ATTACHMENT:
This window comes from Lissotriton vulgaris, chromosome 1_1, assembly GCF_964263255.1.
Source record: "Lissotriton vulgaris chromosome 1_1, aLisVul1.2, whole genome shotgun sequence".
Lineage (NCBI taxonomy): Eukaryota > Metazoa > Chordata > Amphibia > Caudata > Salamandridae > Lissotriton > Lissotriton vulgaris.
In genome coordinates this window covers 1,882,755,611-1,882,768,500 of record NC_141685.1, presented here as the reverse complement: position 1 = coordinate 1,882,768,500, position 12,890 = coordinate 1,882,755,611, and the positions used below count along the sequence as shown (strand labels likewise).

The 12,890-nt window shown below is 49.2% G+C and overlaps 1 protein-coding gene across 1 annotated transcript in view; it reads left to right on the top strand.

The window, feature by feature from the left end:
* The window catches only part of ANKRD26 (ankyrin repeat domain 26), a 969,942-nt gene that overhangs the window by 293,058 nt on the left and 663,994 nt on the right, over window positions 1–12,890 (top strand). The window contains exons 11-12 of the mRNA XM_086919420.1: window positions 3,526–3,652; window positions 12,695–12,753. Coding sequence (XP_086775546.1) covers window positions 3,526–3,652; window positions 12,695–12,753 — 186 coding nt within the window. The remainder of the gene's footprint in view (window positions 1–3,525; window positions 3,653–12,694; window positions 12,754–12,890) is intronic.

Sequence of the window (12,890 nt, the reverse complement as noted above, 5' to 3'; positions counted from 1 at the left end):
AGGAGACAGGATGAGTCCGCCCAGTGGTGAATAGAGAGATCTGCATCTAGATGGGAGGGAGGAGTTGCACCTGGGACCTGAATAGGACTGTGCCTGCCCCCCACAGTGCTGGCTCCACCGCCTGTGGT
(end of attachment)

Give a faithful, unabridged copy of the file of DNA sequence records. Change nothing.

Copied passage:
This window comes from Lissotriton vulgaris, chromosome 1_1, assembly GCF_964263255.1.
Source record: "Lissotriton vulgaris chromosome 1_1, aLisVul1.2, whole genome shotgun sequence".
Lineage (NCBI taxonomy): Eukaryota > Metazoa > Chordata > Amphibia > Caudata > Salamandridae > Lissotriton > Lissotriton vulgaris.
In genome coordinates this window covers 1,882,755,611-1,882,768,500 of record NC_141685.1, presented here as the reverse complement: position 1 = coordinate 1,882,768,500, position 12,890 = coordinate 1,882,755,611, and the positions used below count along the sequence as shown (strand labels likewise).

The 12,890-nt window shown below is 49.2% G+C and overlaps 1 protein-coding gene across 1 annotated transcript in view; it reads left to right on the top strand.

The window, feature by feature from the left end:
* The window catches only part of ANKRD26 (ankyrin repeat domain 26), a 969,942-nt gene that overhangs the window by 293,058 nt on the left and 663,994 nt on the right, over window positions 1–12,890 (top strand). The window contains exons 11-12 of the mRNA XM_086919420.1: window positions 3,526–3,652; window positions 12,695–12,753. Coding sequence (XP_086775546.1) covers window positions 3,526–3,652; window positions 12,695–12,753 — 186 coding nt within the window. The remainder of the gene's footprint in view (window positions 1–3,525; window positions 3,653–12,694; window positions 12,754–12,890) is intronic.

Sequence of the window (12,890 nt, the reverse complement as noted above, 5' to 3'; positions counted from 1 at the left end):
AGGAGACAGGATGAGTCCGCCCAGTGGTGAATAGAGAGATCTGCATCTAGATGGGAGGGAGGAGTTGCACCTGGGACCTGAATAGGACTGTGCCTGCCCCCCACAGTGCTGGCTCCACCGCCTGTGGT